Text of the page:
FOUR hundred babies at high risk for peanut allergy are needed for a trial of a medically-supervised “peanut clinic” to be run at Princess Margaret Hospital (PMH).
The trial begins next year and parents are encouraged to ask their GP or child health nurse for a referral.
Michael O’Sullivan, a consultant immunologist at Fiona Stanley Hospital and PMH, will lead the study.
Children have an increased risk of developing a peanut allergy if they have eczema, an allergy to eggs, or a strong family history of allergies, Dr Sullivan said.
He said early exposure to peanut products was known to reduce the risk of developing peanut allergy.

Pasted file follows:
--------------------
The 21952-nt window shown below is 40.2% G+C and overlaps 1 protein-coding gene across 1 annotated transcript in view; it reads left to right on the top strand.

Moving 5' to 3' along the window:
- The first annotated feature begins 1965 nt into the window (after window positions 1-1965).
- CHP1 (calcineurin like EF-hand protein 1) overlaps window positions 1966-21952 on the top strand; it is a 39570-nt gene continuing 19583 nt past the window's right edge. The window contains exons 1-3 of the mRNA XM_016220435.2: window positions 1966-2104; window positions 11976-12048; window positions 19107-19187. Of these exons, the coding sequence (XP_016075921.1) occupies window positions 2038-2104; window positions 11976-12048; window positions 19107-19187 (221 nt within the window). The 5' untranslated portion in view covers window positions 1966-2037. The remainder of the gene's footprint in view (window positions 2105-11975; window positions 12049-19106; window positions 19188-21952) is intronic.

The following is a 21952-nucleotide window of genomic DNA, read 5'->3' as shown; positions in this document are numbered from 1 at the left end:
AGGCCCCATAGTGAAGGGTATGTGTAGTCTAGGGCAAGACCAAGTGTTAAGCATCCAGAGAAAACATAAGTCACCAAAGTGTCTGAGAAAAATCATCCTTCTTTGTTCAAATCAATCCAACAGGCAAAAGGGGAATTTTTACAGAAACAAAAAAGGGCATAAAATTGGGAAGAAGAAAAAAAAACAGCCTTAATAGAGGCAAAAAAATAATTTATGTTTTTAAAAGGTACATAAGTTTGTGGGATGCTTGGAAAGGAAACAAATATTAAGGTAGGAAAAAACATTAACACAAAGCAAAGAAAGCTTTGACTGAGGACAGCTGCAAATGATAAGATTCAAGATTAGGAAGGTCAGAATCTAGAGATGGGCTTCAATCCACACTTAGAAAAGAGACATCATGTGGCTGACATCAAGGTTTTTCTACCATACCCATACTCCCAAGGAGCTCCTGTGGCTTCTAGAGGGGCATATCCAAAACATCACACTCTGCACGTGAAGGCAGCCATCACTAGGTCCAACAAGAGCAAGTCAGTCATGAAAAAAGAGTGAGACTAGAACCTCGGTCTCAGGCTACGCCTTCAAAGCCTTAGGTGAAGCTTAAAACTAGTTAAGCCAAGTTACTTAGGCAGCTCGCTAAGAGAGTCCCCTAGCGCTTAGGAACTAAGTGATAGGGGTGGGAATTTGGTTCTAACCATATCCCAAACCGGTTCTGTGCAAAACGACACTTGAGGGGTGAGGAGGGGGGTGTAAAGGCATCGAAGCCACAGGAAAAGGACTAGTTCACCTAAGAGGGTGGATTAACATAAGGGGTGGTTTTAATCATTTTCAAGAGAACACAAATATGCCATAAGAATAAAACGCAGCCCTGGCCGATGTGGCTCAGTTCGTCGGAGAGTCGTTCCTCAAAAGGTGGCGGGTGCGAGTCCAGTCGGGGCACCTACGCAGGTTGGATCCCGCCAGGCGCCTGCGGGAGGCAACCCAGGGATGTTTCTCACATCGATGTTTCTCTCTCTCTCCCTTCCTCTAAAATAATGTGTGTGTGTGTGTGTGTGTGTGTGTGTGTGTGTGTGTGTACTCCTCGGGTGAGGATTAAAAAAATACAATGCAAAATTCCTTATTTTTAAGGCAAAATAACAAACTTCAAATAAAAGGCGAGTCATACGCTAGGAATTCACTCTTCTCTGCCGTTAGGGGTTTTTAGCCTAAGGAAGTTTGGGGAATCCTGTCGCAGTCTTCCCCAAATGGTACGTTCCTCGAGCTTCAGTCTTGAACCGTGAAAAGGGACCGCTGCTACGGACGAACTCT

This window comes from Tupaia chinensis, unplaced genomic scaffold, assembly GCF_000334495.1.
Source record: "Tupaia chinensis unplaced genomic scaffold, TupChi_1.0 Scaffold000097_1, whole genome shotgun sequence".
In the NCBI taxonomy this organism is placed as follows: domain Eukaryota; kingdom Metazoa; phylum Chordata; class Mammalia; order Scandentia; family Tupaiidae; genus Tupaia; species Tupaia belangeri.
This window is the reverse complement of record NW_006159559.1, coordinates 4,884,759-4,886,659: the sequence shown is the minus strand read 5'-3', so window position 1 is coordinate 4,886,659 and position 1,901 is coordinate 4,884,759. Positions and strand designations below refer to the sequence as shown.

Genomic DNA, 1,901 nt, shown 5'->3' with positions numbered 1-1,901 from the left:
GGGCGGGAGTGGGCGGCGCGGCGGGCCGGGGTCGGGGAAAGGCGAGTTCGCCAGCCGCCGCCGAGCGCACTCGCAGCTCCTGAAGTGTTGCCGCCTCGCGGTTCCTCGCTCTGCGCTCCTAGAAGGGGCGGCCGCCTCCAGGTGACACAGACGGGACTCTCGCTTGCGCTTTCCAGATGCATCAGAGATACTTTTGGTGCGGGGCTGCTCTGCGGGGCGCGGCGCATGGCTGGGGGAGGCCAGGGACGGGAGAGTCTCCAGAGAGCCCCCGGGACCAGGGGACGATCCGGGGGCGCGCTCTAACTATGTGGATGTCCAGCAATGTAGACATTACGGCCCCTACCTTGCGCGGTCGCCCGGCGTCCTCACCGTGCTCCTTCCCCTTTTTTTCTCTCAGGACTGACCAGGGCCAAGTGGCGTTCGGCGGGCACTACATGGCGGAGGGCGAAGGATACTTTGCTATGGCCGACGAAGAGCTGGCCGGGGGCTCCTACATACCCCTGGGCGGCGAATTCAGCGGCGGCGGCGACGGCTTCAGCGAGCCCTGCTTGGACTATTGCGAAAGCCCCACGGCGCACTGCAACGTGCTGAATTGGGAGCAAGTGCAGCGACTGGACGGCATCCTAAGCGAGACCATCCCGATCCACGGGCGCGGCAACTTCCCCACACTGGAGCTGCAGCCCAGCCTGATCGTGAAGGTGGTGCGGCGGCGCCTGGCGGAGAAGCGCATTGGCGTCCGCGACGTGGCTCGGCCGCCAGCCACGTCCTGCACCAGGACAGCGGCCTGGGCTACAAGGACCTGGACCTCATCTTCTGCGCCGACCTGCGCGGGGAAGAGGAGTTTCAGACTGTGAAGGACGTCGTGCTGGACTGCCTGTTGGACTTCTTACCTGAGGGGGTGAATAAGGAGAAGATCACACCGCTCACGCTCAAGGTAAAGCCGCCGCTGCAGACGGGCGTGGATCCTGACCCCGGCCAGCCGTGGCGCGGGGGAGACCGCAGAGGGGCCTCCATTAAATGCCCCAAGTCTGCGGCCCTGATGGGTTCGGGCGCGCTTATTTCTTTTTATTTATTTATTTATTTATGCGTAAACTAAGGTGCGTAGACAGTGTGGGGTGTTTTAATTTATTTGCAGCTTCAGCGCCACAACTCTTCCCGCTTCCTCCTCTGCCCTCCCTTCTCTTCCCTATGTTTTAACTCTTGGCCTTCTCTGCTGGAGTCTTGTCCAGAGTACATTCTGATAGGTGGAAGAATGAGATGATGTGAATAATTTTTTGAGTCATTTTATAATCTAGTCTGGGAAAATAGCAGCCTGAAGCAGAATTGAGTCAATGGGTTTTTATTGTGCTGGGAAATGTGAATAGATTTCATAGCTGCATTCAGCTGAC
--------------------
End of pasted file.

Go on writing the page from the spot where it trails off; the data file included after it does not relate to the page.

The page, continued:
Current guidelines recommend children who have a high risk of developing a peanut allergy eat peanut products from as early as four months old.
However, just 20 per cent of these children were eating peanut products within the optimal timeframe due to parent apprehension.
A child who did not react to initial exposure was unlikely to react on subsequent exposures provided they continued to eat products two or three times a week at home, Dr Sullivan said.
WA acting chief medical officer Audrey Koay said peanut allergy was the most common cause of severe food allergy in children and rates had risen steadily over the past 20 years so there were patient and health-cost benefits that could arise from the study.
Dr Sullivan’s study is one of nine awarded funding from the Department of Health, announced today.